Everything seemed cheery until things started falling apart. I had my suspicions that the Wii wheel and the Pokemon Emerald box were both fakes, which I later confirms. The wheel feels ever so slightly cheaper than the official one, but looks almost dead on. The Pokemon Emerald box and manual just aren't up to the same standards as an official GBA game box, of which I have a handful to officially compare. What I found weirdest about the Pokemon box was that it was brand new, I mean it was literally brand new and never even folded up to hold the cartridge. Still a nice little conversation piece.

The two DS Lite chargers seemed to work fine when I tested them, so that's all well and good. The DS games are pretty lackluster, but it's always good to find DS games at the outlet store. After cleaning up everything I sat back and figured I may as well test the Wii rechargeable batteries. I pushed it into a controller, popped it on the recharging station and hoped for the best.

At first there was no response at all, none. After I jiggled the controller a little bit the blue light came on. Good, at least this thing is doing something! Suddenly the light turned to green. What!? It's charged already? No no no, let me test this. The Wii remote lit up with all four lights flashing blue. Then three. Then two. Then one. Within a matter of 30 seconds the Wii remote had sucked all the life out of the battery pack that the charging station just told me was full.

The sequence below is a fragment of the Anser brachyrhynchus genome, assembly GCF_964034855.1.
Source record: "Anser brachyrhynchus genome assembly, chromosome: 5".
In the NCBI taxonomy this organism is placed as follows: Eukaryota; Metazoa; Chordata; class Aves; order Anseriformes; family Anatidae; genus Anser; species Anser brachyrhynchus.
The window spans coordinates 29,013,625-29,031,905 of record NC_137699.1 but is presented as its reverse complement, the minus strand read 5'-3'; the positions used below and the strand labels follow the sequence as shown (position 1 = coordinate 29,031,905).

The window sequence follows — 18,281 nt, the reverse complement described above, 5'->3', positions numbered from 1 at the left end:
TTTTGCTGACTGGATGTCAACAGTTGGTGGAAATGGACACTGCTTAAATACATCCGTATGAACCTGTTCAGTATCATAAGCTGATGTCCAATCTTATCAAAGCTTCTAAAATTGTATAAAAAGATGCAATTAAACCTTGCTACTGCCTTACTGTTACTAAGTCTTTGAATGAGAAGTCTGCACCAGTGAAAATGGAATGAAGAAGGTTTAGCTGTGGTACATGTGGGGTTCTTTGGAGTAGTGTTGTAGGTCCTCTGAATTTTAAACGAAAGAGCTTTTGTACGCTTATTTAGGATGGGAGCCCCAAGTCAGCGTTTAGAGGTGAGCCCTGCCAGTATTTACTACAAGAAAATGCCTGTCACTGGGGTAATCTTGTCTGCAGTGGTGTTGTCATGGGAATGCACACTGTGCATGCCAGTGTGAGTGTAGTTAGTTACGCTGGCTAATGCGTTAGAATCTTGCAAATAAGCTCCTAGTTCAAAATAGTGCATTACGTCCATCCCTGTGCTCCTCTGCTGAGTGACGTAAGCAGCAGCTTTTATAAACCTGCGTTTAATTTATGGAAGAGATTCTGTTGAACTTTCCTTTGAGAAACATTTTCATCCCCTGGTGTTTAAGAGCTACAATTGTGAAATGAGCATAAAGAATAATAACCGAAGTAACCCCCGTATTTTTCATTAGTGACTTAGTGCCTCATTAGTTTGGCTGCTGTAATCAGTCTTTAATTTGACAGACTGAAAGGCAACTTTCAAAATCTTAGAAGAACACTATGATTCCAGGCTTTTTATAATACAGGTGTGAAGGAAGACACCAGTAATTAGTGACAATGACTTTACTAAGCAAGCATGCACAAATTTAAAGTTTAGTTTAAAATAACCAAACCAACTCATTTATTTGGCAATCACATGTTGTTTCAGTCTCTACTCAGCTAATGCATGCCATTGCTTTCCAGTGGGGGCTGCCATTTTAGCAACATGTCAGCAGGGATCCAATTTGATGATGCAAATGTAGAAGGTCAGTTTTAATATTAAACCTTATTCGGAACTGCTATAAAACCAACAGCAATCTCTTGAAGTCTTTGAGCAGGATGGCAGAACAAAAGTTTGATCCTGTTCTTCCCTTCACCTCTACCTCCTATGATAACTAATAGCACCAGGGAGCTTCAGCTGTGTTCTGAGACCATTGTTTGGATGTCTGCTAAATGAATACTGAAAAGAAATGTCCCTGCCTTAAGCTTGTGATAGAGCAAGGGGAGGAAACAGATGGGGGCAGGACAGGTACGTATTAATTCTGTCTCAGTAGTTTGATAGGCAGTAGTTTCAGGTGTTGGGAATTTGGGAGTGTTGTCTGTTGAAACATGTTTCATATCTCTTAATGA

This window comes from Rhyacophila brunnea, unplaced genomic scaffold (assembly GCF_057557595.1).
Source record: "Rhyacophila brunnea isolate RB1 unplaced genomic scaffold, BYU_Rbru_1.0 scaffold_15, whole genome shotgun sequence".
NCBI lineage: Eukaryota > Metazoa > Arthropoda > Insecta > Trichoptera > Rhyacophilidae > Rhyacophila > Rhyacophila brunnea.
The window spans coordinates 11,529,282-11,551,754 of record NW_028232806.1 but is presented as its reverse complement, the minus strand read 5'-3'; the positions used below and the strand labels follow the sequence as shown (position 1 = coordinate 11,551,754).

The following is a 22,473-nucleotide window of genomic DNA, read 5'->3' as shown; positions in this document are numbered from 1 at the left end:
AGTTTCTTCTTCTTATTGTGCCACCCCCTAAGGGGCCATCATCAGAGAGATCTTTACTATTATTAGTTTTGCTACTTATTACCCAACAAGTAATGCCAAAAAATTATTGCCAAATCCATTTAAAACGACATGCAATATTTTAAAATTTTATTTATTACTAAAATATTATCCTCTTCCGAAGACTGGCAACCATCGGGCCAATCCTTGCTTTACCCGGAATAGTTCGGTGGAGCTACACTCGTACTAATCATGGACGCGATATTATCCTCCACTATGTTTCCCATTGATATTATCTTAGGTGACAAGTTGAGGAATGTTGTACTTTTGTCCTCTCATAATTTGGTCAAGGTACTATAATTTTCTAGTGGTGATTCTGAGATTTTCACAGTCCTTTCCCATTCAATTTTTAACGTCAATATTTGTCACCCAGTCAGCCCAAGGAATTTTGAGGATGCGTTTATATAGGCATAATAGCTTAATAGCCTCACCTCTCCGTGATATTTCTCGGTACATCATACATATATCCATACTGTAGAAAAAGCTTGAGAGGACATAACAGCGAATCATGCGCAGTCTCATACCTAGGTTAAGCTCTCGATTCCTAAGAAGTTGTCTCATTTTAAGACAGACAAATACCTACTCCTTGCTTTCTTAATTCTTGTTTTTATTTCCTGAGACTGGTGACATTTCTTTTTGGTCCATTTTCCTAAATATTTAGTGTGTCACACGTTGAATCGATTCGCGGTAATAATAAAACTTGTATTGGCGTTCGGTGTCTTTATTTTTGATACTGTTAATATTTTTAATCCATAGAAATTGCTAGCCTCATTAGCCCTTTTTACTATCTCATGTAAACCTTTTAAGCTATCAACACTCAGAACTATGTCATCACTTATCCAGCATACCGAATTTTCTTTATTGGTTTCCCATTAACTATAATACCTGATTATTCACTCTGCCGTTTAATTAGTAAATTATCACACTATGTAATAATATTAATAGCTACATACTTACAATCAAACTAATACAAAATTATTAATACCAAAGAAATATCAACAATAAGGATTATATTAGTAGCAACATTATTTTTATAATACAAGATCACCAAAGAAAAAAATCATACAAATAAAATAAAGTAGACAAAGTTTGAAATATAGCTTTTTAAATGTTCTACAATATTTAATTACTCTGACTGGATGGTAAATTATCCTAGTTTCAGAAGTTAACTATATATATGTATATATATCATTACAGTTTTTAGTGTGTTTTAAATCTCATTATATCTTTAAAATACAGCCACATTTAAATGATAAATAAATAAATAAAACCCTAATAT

After checking with a multimeter one battery was still holding 2.7 volts, but the Wii remote was too power hungry and that wasn't enough. The other battery refused to give any sort of reading at all, even though it did the exact same as the previous one; blue light quickly turned to green. I cleaned the contacts on the batteries recharging ports, the battery contacts for the charging station as well as the ones that go inside the controller. After testing again I found that both batteries charge, slightly, but don't go above 2.8 volts, which clearly both of my (Officially mind you) Wii Remotes just won't accept.

It was only $3, and I had a great time digging through the bins. Sometimes it's not necessarily about the treasures at the end of the journey, it was the fun you had along said journey. Missing the outlet store as much as I had for the past few years has really made me appreciate the little things I find at the outlet store much more. They're not solid gold scores, but they're absolute brilliant finds to me.